2016 HAS been a year of many technological shake ups – from the arrival of self-driving technology to new developments and acquisitions in the virtual reality and smart home space. As we’re now a few days into the new year, we’ve compiled a list of predictions and forecasts from the likes of Deloitte, Inc.com and Forbes of the technological breakthroughs likely to be seen in 2017.
Rise of exponential technologies
“Exponential” technologies, such as robotics, virtual and augmented reality, 3D printing and artificial intelligence have been thoroughly researched and tested over the past few years. 2017 should welcome advanced breakthroughs in these areas.
Cognitive technologies in daily life
Cognitive technologies, such as machine learning, natural language processing, speech and pattern recognition, have already been a part of our daily mobile lives (think Siri and other translation apps). In 2017, this technology will be embedded further into software applications by leveraging Big Data.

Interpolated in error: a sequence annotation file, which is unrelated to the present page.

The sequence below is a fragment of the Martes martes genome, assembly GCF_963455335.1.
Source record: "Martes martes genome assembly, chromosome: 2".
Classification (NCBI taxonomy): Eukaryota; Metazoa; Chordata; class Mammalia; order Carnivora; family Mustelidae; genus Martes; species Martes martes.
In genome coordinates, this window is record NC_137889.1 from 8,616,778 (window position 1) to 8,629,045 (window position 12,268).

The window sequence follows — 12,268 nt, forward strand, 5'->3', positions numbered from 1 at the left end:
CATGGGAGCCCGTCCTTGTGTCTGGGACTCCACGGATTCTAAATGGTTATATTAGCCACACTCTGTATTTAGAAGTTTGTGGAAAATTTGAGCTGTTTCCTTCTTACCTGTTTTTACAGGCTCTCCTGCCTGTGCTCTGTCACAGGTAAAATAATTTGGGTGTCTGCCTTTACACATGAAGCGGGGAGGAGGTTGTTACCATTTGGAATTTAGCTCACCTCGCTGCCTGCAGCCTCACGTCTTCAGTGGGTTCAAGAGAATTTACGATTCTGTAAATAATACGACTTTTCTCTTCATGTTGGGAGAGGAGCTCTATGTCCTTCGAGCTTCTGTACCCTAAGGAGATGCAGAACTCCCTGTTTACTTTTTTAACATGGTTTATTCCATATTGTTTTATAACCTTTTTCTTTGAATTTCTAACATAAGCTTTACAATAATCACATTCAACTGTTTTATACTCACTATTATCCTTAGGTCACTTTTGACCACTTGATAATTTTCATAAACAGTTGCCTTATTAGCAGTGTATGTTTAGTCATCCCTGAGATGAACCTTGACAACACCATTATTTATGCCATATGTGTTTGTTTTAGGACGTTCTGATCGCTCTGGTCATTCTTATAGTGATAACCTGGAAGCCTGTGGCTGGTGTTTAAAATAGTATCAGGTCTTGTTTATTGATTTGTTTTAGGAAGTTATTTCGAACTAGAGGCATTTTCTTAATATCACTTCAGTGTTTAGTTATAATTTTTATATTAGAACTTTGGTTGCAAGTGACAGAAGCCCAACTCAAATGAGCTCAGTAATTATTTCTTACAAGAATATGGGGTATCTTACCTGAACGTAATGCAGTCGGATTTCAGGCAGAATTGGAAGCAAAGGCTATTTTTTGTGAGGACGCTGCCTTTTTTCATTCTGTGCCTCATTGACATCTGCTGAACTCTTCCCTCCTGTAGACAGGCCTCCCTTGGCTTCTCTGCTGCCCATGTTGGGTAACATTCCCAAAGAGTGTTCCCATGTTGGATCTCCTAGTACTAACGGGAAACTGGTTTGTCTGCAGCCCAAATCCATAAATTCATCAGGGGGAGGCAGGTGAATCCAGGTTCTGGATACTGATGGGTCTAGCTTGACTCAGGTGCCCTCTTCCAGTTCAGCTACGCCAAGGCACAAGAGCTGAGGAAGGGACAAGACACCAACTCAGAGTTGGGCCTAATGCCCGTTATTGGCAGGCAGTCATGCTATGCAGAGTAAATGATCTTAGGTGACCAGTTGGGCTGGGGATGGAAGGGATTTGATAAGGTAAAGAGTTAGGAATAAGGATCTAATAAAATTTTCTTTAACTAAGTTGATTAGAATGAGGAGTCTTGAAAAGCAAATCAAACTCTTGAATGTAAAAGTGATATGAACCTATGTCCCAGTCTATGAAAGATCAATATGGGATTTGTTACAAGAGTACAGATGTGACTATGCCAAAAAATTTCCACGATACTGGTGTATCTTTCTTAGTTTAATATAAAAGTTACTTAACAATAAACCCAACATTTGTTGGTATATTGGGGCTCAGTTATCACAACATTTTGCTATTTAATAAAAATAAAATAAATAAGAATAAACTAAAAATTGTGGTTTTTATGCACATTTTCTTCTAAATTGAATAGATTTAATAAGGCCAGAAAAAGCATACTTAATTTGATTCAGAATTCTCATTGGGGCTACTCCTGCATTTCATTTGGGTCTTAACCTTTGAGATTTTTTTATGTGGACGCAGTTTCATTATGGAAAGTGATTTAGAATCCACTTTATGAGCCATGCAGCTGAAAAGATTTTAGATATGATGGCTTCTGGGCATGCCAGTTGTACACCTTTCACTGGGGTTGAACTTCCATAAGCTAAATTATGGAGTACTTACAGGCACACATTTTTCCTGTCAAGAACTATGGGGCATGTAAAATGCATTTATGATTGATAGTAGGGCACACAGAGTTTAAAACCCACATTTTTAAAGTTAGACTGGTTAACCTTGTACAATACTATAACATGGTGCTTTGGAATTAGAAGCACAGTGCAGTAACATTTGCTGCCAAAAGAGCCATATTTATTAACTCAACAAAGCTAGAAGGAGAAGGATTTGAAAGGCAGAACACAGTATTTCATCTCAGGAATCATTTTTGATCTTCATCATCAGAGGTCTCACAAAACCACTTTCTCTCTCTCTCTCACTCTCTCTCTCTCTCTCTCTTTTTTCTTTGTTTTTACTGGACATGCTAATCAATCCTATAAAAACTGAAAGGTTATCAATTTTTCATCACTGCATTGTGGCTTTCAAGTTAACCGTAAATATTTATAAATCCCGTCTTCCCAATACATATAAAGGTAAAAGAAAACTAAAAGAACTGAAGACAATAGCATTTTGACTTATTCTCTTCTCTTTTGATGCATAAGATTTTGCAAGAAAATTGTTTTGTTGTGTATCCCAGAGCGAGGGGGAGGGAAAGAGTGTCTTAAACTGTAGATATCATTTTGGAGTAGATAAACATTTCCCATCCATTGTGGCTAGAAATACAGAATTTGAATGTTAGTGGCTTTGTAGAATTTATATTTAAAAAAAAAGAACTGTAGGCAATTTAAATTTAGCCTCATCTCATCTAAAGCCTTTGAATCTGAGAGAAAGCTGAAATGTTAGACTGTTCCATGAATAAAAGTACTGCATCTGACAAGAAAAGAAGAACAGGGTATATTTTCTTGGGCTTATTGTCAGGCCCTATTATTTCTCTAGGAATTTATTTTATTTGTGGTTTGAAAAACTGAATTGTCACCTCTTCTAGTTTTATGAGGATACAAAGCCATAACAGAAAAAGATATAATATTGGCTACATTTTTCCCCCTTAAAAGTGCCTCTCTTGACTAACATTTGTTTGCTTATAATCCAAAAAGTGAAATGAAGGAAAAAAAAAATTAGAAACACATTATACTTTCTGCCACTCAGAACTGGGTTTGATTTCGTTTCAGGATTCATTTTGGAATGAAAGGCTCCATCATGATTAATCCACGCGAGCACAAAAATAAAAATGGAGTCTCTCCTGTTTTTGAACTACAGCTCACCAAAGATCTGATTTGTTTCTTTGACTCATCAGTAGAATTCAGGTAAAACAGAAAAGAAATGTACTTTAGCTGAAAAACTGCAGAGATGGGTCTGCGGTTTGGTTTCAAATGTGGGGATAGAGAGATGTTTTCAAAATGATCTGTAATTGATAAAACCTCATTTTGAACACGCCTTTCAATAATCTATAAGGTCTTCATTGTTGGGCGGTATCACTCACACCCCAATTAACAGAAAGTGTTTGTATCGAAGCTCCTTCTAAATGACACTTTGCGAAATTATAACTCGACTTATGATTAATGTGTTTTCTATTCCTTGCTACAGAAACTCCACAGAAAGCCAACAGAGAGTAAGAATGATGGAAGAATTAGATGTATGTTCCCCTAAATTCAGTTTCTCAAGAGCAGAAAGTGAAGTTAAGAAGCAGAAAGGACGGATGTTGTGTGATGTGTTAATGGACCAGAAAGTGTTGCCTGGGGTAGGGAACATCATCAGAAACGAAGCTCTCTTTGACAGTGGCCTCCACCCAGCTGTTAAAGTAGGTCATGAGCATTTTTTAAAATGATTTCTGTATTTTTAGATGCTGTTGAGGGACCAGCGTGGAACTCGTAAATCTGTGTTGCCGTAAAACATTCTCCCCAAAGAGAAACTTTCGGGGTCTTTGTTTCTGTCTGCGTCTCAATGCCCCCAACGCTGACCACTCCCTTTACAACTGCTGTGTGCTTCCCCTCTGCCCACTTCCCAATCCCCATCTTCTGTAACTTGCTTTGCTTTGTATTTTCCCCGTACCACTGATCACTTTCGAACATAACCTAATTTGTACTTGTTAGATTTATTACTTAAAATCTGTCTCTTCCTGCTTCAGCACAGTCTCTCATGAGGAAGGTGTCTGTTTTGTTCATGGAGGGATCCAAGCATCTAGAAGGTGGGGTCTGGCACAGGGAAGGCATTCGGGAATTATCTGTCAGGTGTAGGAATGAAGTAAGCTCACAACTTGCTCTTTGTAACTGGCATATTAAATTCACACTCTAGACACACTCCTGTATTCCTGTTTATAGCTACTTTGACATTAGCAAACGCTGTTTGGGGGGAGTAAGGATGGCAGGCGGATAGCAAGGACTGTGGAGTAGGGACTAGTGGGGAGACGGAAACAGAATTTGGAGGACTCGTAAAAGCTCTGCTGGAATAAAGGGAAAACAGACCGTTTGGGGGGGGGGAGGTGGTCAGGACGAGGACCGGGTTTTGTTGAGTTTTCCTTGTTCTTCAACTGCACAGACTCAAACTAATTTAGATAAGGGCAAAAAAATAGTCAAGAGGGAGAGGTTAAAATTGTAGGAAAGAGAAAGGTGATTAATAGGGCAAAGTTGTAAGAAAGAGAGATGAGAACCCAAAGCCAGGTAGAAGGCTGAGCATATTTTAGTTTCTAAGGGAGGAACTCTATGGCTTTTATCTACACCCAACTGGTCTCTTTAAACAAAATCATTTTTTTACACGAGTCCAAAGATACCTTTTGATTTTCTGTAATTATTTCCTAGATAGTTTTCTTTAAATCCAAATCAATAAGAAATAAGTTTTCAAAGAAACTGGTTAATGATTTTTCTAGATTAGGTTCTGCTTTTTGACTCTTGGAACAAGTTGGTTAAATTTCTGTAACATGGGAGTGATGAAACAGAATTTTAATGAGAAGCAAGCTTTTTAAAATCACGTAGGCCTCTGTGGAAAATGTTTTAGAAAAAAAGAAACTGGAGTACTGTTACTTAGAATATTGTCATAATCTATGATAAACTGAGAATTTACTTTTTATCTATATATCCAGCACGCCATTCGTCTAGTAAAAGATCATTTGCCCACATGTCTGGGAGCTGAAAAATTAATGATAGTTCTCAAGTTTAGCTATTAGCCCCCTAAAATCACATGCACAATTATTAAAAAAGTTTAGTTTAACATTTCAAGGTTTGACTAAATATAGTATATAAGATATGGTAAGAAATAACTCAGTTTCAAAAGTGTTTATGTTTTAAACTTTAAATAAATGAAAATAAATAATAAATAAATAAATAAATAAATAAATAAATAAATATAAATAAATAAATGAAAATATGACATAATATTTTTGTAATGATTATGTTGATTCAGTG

Digital currency tech goes mainstream
Blockchain, which is the base for digital currency Bitcoin, has up until this point been considered mysterious to mainstream users. 2017 should see more Blockchain use not only within the financial services industry, but in any enterprise that manages transactional data.
IoT and smart home technology consolidation
The IoT and smart home tech revolution has been slow to arrive, despite it being years in the making due to too much competition. Now that Google, Amazon and Apple have all launched smart home hubs for interconnected homes, 2017 should see more solutions that tie into a sole, seamless user experience.
All services, on demand or bust
After the proliferation of ride-hailing apps such as Uber or service-booking super apps like WeChat, users expect to be able to order a service with the push of a button and have it delivered quickly. 2017 will see these expectations extend to all other service-based industries, beyond the scope of just beauty, F&B and transport services.
Mobile commerce will take over
Now that the average shopper is educated in the ways of online shopping, mobile as the primary platform for commerce will be the next step. The next generations of online shoppers are only getting younger and more smartphone-savvy, not to mention largely from the developing world where many have completely skipped the PC age.